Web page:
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Council supports public safety focus in new Bill

Medical Council supports public safety focus in new Bill

The Medical Council is overall in favour of the Health Practitioners Competence Assurance Bill and believes it will be good for patient safety, said the President of the Medical Council, Professor John Campbell. The Medical Council appeared before Parliament’s Health Select Committee today.

“We’re right behind the Bill’s principles – the purpose to protect the public; the focus on continuing education and high standards; the power to review competence of practitioners and the hearing of discipline cases by a separate Tribunal”, he said.

The Council also supported “scopes of practice”, enabling registration of all health practitioners based on their proven skills and abilities.

But he raised one concern in particular, that quality assurance activities designed to improve patient safety would be undermined.

As the moment, some cases of harm to patients listed in the Bill cannot be reviewed in quality assurance activities carried out by health practitioners. This defeated the purpose of the activity to encourage open discussions of unexpected and unwanted outcomes, Professor Campbell said.

“Information in a quality assurance activity is “protected” from use in disciplinary or other cases. Quite understandably, the Bill does not want to create a situation where something that might become a complaint to the Health and Disability Commissioner cannot proceed because it is part of a quality assurance activity. But we must stress that quality assurance does not stop a complaint from proceeding. The Commissioner is still able to investigate all the original information giving rise to a complaint and interview health practitioners; he is simply restricted from accessing any notes from a quality assurance activity”.

Professor Campbell, public member Carolynn Bull and Chief Executive Sue Ineson submitted on several other points in the Bill:

Public members – these members should not be representing consumer groups, but, like other Council members, be independent of interest groups. It was also too restrictive to exclude public members with qualifications in other health areas;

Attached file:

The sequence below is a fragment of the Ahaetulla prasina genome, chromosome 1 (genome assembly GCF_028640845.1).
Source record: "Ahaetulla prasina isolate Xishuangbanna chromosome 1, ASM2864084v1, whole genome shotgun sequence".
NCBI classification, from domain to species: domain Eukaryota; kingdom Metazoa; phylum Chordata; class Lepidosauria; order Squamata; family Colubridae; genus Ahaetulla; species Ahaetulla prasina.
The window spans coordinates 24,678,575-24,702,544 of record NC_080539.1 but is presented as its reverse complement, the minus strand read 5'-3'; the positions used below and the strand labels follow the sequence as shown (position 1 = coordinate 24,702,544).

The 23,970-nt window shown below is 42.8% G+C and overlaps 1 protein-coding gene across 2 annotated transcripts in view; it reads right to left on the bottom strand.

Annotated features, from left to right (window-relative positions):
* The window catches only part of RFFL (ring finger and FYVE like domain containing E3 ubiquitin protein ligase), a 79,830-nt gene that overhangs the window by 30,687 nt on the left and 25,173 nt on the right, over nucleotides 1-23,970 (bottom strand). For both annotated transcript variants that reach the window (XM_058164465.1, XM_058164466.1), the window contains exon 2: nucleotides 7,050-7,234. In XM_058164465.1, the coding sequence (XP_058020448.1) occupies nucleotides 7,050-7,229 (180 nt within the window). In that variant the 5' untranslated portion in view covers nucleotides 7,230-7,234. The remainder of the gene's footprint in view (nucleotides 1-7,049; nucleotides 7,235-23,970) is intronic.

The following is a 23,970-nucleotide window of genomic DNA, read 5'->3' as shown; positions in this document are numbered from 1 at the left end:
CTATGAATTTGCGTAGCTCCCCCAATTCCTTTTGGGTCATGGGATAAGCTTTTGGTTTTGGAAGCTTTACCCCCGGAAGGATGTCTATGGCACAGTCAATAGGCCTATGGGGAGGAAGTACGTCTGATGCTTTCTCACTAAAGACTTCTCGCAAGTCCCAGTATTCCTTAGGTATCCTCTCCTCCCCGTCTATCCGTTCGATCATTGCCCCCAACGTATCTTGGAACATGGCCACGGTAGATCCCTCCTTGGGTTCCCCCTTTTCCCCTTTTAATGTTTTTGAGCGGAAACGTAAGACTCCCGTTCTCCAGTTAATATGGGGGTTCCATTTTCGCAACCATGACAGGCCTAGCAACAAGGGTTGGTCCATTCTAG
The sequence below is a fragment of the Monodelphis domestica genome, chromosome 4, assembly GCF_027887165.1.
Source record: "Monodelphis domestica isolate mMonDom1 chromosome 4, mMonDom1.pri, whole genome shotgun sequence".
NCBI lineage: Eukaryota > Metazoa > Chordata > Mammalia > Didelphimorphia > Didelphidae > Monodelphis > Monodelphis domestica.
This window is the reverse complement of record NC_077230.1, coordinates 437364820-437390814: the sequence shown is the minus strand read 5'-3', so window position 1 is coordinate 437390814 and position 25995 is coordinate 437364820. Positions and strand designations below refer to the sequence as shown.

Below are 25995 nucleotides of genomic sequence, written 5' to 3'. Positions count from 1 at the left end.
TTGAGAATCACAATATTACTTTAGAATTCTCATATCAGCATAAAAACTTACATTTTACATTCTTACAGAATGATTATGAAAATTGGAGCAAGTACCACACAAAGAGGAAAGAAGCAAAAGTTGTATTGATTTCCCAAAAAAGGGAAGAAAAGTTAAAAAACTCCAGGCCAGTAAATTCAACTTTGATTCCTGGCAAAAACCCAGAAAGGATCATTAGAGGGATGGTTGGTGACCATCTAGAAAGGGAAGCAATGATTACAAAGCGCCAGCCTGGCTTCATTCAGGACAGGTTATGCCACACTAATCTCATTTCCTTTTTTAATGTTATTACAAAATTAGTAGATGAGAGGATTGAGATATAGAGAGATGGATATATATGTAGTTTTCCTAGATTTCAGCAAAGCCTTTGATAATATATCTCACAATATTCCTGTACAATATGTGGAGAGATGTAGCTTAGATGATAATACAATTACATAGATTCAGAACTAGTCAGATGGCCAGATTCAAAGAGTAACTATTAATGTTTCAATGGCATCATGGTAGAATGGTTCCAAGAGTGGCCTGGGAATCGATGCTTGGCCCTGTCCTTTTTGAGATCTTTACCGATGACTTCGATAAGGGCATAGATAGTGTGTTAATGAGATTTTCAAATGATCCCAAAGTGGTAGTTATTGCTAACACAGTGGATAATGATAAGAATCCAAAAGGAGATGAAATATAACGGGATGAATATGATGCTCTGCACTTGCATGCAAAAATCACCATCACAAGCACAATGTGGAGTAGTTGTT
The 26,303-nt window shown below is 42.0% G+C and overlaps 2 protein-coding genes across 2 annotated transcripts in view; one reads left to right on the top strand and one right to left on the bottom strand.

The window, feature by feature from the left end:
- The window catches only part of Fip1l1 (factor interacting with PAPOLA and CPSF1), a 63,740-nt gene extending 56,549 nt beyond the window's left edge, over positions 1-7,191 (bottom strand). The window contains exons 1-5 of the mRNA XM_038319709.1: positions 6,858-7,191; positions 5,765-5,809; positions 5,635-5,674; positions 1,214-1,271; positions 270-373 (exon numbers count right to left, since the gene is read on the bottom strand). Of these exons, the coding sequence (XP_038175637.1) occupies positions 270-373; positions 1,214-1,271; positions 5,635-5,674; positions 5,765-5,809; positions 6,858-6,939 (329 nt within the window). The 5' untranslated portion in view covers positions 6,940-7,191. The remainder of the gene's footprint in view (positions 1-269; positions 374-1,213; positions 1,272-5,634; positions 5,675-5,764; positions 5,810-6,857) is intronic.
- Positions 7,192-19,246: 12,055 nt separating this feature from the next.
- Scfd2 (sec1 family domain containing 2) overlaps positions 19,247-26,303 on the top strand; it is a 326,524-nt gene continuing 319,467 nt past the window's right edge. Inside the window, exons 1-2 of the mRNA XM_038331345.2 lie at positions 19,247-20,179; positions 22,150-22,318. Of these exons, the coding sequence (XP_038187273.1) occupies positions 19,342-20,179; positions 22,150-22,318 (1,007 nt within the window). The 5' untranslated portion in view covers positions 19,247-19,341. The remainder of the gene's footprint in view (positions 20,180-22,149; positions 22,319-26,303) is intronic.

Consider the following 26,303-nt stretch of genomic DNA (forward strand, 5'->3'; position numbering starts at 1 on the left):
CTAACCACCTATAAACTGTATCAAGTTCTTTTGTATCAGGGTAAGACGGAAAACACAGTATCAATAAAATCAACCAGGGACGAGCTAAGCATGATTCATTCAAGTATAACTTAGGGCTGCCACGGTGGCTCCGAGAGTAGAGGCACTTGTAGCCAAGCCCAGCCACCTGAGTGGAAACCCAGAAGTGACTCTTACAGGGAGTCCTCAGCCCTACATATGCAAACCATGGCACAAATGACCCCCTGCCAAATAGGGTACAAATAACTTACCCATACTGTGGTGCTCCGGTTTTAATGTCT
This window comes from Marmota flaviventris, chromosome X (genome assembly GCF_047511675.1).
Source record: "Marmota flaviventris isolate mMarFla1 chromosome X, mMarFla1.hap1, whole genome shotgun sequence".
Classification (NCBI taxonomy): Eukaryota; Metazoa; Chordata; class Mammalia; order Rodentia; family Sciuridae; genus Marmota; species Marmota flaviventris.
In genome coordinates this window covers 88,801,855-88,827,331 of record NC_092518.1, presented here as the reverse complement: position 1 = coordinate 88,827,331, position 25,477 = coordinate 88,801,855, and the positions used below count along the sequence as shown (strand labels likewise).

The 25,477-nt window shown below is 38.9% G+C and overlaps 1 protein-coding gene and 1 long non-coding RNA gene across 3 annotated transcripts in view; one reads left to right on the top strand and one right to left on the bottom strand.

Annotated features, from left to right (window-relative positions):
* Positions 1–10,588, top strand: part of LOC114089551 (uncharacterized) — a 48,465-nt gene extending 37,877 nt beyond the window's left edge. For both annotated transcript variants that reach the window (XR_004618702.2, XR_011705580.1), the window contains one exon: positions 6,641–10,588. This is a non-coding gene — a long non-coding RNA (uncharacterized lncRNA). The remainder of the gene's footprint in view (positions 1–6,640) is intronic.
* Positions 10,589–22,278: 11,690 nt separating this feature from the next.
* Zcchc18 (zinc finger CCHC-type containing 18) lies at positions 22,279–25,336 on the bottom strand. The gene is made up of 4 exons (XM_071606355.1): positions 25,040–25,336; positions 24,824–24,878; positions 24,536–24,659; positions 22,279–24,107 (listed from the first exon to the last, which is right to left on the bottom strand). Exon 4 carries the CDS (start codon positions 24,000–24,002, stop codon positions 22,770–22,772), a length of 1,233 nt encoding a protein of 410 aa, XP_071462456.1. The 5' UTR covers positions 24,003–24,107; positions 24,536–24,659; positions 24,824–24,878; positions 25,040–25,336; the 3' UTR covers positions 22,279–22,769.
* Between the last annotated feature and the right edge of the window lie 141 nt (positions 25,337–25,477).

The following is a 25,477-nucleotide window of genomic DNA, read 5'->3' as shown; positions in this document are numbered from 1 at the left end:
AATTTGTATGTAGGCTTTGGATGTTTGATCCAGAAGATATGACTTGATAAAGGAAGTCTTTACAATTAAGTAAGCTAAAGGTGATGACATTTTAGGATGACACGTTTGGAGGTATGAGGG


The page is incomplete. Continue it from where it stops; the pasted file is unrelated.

Communication in English – practitioners must be able to communicate effectively in English. The current wording of the Bill to comprehend English was a lowering of the standard that could endanger patients;

Reporting poor practice – the Council supported the Bill’s provision for peer reporting of possible harm to patients without a mandatory requirement. However reporting by employers and by ACC of all cases of medical error and mishap should be mandatory, the Council argued, to be in line with the recent Cull report on adverse event reporting;

Complaints Investigation Committees – specifying a timelime, for example, 14 days to appoint a committee was not realistic in the case of the medical profession, but six-monthly reviews of progress should be legislated and appeals should be possible to the District Court to strengthen accountability for committees’ decisions.

Powers of suspension - the Bill should be changed so that an authority can suspend a practitioner immediately, when warranted, on health or competence grounds, without first hearing submissions from the practitioner. But submissions should be heard as soon as possible after the decision to suspend; Disciplinary charges – the Council preferred to keep the current three levels of charges in the Medical Practitioners Act. The Bill should be changed to allow the Tribunal to take previous disciplinary matters into account when determining penalty, and to allow the option of removal from the register for any level of charge;

Proposed appointment of all members of an authority – the Council wanted to retain the right to elect a proportion of its members – currently four of the ten members are elected. Elections were traditionally a part of self-regulation that encouraged allegiance to the Council’s purpose and the legislation;

Tribunal membership – the Bill should be changed back to allow a majority of peers, not public members, sitting on disciplinary cases. This would better reflect the self-regulatory purpose of the Bill. The recommended composition was three practitioners, one public member and a legal chair.

Today was the last day of hearing public submissions. The Council understands that the committee is due to report back to the House in mid-April.

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